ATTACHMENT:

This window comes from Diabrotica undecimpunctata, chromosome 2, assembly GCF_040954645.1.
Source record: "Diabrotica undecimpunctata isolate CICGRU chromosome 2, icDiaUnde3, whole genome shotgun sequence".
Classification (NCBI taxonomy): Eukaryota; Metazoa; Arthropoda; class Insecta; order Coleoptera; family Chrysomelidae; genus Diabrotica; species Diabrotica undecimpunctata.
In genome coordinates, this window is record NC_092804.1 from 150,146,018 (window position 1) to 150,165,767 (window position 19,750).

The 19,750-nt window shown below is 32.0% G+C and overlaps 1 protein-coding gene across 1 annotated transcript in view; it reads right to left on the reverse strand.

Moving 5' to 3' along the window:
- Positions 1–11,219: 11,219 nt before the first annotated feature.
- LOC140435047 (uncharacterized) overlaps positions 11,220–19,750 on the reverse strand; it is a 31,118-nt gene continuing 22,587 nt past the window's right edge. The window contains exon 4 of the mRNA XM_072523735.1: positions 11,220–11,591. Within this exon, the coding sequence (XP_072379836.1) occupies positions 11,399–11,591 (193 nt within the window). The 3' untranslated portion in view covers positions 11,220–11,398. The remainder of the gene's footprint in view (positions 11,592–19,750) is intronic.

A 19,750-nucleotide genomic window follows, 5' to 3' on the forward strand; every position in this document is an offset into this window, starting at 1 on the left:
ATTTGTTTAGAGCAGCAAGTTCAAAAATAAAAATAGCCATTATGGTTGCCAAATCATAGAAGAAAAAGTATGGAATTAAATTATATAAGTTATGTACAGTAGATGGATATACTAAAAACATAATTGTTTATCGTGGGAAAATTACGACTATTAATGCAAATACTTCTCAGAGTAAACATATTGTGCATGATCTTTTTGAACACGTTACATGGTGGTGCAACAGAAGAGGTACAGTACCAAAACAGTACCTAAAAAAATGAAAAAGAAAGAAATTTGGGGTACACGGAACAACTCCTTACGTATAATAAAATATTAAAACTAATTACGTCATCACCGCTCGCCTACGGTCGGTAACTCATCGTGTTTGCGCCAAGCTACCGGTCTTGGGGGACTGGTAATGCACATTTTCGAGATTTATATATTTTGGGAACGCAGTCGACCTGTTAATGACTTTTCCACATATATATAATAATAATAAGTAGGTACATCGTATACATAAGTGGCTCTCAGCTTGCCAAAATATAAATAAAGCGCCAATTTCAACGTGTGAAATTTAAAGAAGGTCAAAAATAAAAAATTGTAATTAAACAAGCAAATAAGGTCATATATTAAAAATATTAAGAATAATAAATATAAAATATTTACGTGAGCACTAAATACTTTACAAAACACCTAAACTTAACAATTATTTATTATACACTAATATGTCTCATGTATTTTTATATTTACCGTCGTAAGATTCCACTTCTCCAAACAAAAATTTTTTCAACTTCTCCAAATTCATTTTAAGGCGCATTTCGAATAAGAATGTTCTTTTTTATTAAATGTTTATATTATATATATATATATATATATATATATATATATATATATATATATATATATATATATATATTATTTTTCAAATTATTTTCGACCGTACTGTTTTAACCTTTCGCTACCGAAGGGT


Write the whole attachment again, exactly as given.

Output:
This window comes from Diabrotica undecimpunctata, chromosome 2, assembly GCF_040954645.1.
Source record: "Diabrotica undecimpunctata isolate CICGRU chromosome 2, icDiaUnde3, whole genome shotgun sequence".
Classification (NCBI taxonomy): Eukaryota; Metazoa; Arthropoda; class Insecta; order Coleoptera; family Chrysomelidae; genus Diabrotica; species Diabrotica undecimpunctata.
In genome coordinates, this window is record NC_092804.1 from 150,146,018 (window position 1) to 150,165,767 (window position 19,750).

The 19,750-nt window shown below is 32.0% G+C and overlaps 1 protein-coding gene across 1 annotated transcript in view; it reads right to left on the reverse strand.

Moving 5' to 3' along the window:
- Positions 1–11,219: 11,219 nt before the first annotated feature.
- LOC140435047 (uncharacterized) overlaps positions 11,220–19,750 on the reverse strand; it is a 31,118-nt gene continuing 22,587 nt past the window's right edge. The window contains exon 4 of the mRNA XM_072523735.1: positions 11,220–11,591. Within this exon, the coding sequence (XP_072379836.1) occupies positions 11,399–11,591 (193 nt within the window). The 3' untranslated portion in view covers positions 11,220–11,398. The remainder of the gene's footprint in view (positions 11,592–19,750) is intronic.

A 19,750-nucleotide genomic window follows, 5' to 3' on the forward strand; every position in this document is an offset into this window, starting at 1 on the left:
ATTTGTTTAGAGCAGCAAGTTCAAAAATAAAAATAGCCATTATGGTTGCCAAATCATAGAAGAAAAAGTATGGAATTAAATTATATAAGTTATGTACAGTAGATGGATATACTAAAAACATAATTGTTTATCGTGGGAAAATTACGACTATTAATGCAAATACTTCTCAGAGTAAACATATTGTGCATGATCTTTTTGAACACGTTACATGGTGGTGCAACAGAAGAGGTACAGTACCAAAACAGTACCTAAAAAAATGAAAAAGAAAGAAATTTGGGGTACACGGAACAACTCCTTACGTATAATAAAATATTAAAACTAATTACGTCATCACCGCTCGCCTACGGTCGGTAACTCATCGTGTTTGCGCCAAGCTACCGGTCTTGGGGGACTGGTAATGCACATTTTCGAGATTTATATATTTTGGGAACGCAGTCGACCTGTTAATGACTTTTCCACATATATATAATAATAATAAGTAGGTACATCGTATACATAAGTGGCTCTCAGCTTGCCAAAATATAAATAAAGCGCCAATTTCAACGTGTGAAATTTAAAGAAGGTCAAAAATAAAAAATTGTAATTAAACAAGCAAATAAGGTCATATATTAAAAATATTAAGAATAATAAATATAAAATATTTACGTGAGCACTAAATACTTTACAAAACACCTAAACTTAACAATTATTTATTATACACTAATATGTCTCATGTATTTTTATATTTACCGTCGTAAGATTCCACTTCTCCAAACAAAAATTTTTTCAACTTCTCCAAATTCATTTTAAGGCGCATTTCGAATAAGAATGTTCTTTTTTATTAAATGTTTATATTATATATATATATATATATATATATATATATATATATATATATATATATATATATATATATTATTTTTCAAATTATTTTCGACCGTACTGTTTTAACCTTTCGCTACCGAAGGGT